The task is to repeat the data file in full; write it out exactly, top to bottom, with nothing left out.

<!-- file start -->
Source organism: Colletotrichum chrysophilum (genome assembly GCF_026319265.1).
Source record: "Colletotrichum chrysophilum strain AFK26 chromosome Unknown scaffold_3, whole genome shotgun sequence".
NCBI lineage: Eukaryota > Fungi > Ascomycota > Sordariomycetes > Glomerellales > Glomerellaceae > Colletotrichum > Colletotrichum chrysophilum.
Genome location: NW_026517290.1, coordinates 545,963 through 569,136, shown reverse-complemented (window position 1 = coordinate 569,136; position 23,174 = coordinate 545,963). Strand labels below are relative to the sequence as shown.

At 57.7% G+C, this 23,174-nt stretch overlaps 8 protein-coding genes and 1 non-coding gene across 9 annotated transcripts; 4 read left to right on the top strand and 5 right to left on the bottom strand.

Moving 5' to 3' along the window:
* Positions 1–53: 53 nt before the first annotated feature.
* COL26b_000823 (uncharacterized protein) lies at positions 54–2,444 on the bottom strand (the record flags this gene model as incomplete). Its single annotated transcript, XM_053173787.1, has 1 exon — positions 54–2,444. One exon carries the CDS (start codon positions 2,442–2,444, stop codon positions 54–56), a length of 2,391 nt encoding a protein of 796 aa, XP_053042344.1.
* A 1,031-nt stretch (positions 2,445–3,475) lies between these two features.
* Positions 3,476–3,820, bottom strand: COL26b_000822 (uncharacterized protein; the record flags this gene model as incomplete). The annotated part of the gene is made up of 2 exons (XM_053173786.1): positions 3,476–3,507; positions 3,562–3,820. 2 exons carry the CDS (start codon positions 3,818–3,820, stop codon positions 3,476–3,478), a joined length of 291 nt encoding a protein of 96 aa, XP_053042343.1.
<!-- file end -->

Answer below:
Source organism: Colletotrichum chrysophilum (genome assembly GCF_026319265.1).
Source record: "Colletotrichum chrysophilum strain AFK26 chromosome Unknown scaffold_3, whole genome shotgun sequence".
NCBI lineage: Eukaryota > Fungi > Ascomycota > Sordariomycetes > Glomerellales > Glomerellaceae > Colletotrichum > Colletotrichum chrysophilum.
Genome location: NW_026517290.1, coordinates 545,963 through 569,136, shown reverse-complemented (window position 1 = coordinate 569,136; position 23,174 = coordinate 545,963). Strand labels below are relative to the sequence as shown.

At 57.7% G+C, this 23,174-nt stretch overlaps 8 protein-coding genes and 1 non-coding gene across 9 annotated transcripts; 4 read left to right on the top strand and 5 right to left on the bottom strand.

Moving 5' to 3' along the window:
* Positions 1–53: 53 nt before the first annotated feature.
* COL26b_000823 (uncharacterized protein) lies at positions 54–2,444 on the bottom strand (the record flags this gene model as incomplete). Its single annotated transcript, XM_053173787.1, has 1 exon — positions 54–2,444. One exon carries the CDS (start codon positions 2,442–2,444, stop codon positions 54–56), a length of 2,391 nt encoding a protein of 796 aa, XP_053042344.1.
* A 1,031-nt stretch (positions 2,445–3,475) lies between these two features.
* Positions 3,476–3,820, bottom strand: COL26b_000822 (uncharacterized protein; the record flags this gene model as incomplete). The annotated part of the gene is made up of 2 exons (XM_053173786.1): positions 3,476–3,507; positions 3,562–3,820. 2 exons carry the CDS (start codon positions 3,818–3,820, stop codon positions 3,476–3,478), a joined length of 291 nt encoding a protein of 96 aa, XP_053042343.1.